Thoughts from Our Pastor

Of Hobbits, Christians, and Serving God

I love J.R.R. Tolkien’s fantasy classic, The Lord of the Rings and have read it many times. It is an epic tale of how quiet, unassuming folk called Hobbits (or Halflings), who like nothing more than to eat, drink, and tend to their own affairs, get swept into a quest to stop a demonic darkness from conquering the world.  The unlikeliest of heroes, Hobbits are a small folk, the size of children, and they are not given to courage or great deeds. Their favorite response to a threat is to run and hide. In spite of their lack of size, strength, or fighting skill, Merry, Pippin, Sam, and Frodo swallowed their fear, crawled out of their Hobbit-holes, and risked everything to save the world.

If Christians are not careful, they can become like Hobbits, totally focused upon their daily routines and quick to run from anything that might threaten their ease or comfort. Further, Christians often see themselves as small and powerless, unable to make a difference in a world that appears to get darker day by day. As a result, Christians huddle in the Hobbit-holes of little churches, hang out with each other, and pretend that the outside world is not even there.

Darkness is spreading in the world around us. 19We know that we are of God, and that the whole world lies in the power of the evil one, I John 5:19. However, greater is He who is in you than he who is in the world, I John 4:4. Unlike the Hobbits in Tolkien’s story, we have the power of the Living God at work in our lives to do great and marvelous things. There is a world that needs saving, and God wants to use you and me to save it.

So let’s climb out of our comfortable little Hobbit-holes and inconvenience ourselves for the sake of those around us. Let’s make friends with those who don’t go to church, who don’t know Jesus, or who are caught in the darkness around us. Let’s pray for them and invite them to come to Sunday School and Worship. Let’s do Car Care and Easter Egg Hunts and VBS and hot dog roasts and Christmas Dinners. Let’s be a part of God’s efforts to save the world.

In His Grace,




 In my sermons I have often quoted a troubling statistic that I have seen in multiple sources over the last 10 years: 10 million believers have given up on the church. They just do not go and do not plan on going back. One futurist has predicted that very soon believers will get their spiritual batteries charged online through video podcasts. The fear is that the church is losing its relevance in our contemporary, computerized culture.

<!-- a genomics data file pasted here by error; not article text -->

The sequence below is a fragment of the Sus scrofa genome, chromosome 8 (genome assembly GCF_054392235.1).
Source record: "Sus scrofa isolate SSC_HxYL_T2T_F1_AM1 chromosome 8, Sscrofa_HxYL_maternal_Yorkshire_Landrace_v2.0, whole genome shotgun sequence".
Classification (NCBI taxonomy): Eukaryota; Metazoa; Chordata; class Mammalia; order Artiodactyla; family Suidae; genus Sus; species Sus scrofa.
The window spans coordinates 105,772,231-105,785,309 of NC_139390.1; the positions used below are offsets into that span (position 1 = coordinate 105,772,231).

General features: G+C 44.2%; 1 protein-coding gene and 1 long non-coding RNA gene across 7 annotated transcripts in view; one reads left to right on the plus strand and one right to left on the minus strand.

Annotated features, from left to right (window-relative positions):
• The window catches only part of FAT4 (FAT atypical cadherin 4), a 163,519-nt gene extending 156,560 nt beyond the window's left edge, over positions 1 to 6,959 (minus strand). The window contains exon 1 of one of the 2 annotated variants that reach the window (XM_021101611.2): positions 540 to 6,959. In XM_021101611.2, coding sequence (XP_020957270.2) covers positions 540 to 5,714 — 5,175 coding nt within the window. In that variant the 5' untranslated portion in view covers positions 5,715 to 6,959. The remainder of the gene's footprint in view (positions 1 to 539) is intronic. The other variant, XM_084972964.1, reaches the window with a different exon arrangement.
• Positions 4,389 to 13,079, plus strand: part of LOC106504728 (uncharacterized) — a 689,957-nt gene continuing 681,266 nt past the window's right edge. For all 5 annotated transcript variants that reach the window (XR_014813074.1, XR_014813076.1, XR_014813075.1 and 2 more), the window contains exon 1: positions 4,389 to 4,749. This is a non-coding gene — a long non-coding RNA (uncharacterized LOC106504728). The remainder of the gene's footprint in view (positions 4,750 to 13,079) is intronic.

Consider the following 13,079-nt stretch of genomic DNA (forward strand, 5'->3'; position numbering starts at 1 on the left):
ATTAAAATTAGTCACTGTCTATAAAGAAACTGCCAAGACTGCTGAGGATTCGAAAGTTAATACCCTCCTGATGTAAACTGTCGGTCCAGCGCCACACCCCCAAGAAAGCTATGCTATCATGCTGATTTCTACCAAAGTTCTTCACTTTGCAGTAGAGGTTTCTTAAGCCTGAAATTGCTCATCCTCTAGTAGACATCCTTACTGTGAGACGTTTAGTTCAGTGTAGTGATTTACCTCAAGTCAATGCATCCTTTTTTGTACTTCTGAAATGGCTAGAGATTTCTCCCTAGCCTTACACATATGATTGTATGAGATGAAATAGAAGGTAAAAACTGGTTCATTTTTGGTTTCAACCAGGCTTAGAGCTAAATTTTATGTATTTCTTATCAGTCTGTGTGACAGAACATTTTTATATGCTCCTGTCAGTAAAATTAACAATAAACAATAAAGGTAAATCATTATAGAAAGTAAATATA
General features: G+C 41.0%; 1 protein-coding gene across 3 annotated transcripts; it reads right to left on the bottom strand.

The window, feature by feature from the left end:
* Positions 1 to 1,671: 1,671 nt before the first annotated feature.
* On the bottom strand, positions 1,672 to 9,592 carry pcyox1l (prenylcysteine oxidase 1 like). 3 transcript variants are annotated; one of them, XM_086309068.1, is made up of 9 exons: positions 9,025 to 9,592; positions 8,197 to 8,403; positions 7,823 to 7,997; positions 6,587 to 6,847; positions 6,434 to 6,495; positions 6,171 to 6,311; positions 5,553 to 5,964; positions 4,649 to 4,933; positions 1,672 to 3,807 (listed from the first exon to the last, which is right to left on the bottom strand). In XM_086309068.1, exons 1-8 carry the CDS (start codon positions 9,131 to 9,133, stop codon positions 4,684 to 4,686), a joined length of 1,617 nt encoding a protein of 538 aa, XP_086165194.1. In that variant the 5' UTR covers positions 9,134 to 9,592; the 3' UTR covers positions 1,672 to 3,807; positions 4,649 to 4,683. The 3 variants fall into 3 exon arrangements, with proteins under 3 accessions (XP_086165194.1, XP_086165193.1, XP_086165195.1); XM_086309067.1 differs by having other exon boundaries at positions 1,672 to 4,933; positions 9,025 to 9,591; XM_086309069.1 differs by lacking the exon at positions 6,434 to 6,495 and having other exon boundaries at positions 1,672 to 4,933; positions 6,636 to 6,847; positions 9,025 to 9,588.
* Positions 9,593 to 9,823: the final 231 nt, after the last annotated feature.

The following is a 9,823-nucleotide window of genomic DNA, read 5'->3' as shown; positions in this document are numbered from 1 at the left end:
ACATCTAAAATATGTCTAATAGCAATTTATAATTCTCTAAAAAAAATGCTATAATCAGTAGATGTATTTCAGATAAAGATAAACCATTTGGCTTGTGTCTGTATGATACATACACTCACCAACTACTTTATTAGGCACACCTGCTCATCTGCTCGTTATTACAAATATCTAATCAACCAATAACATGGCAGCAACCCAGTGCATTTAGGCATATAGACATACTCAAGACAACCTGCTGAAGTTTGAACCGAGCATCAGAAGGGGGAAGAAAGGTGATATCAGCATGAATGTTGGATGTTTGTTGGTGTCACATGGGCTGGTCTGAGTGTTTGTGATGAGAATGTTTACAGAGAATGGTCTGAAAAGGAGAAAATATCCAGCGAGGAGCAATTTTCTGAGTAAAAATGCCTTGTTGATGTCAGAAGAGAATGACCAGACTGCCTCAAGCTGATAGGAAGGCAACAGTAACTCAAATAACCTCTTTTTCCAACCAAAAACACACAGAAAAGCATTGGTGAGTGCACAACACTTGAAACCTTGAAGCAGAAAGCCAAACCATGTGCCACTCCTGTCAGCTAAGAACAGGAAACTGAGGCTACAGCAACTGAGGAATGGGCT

There is just one problem with that fear. Human nature has not changed, and humans crave connection. A computer cannot hug; a TV preacher cannot bring food in when a person is sick. We are still hardwired for community, and the church is designed to meet that need.

In Romans 12, Paul unwrapped his formula for a healthy community, and in v. 10 he wrote, 10Be devoted to one another in brotherly love. . . . A literal translation: with brotherly love, unto one another have brotherly/family affection. Whereas agape love depends upon the person and is about sacrifice, brotherly/family affection depends upon connection and is about feelings. It is the warm sense of family that grows out of time spent in caring connection.

And the best place to find that kind of love outside of a family is in Sunday School. We cannot connect like that in worship. That kind of love takes eye ball to eye ball, heart to heart conversation, and when it transpires over the Bible, it can grow faster and deeper. That kind of love happens when people meet Sunday after Sunday. That kind of love happens when, on other days, Sunday School class members meet in each other’s homes or at restaurants or on picnics or at bowling alleys. That kind of love happens when members pray for each other and help each other when help is needed. That kind of love happens best in Sunday School.

See you next Sunday at 9:15 for a healthy dose of love?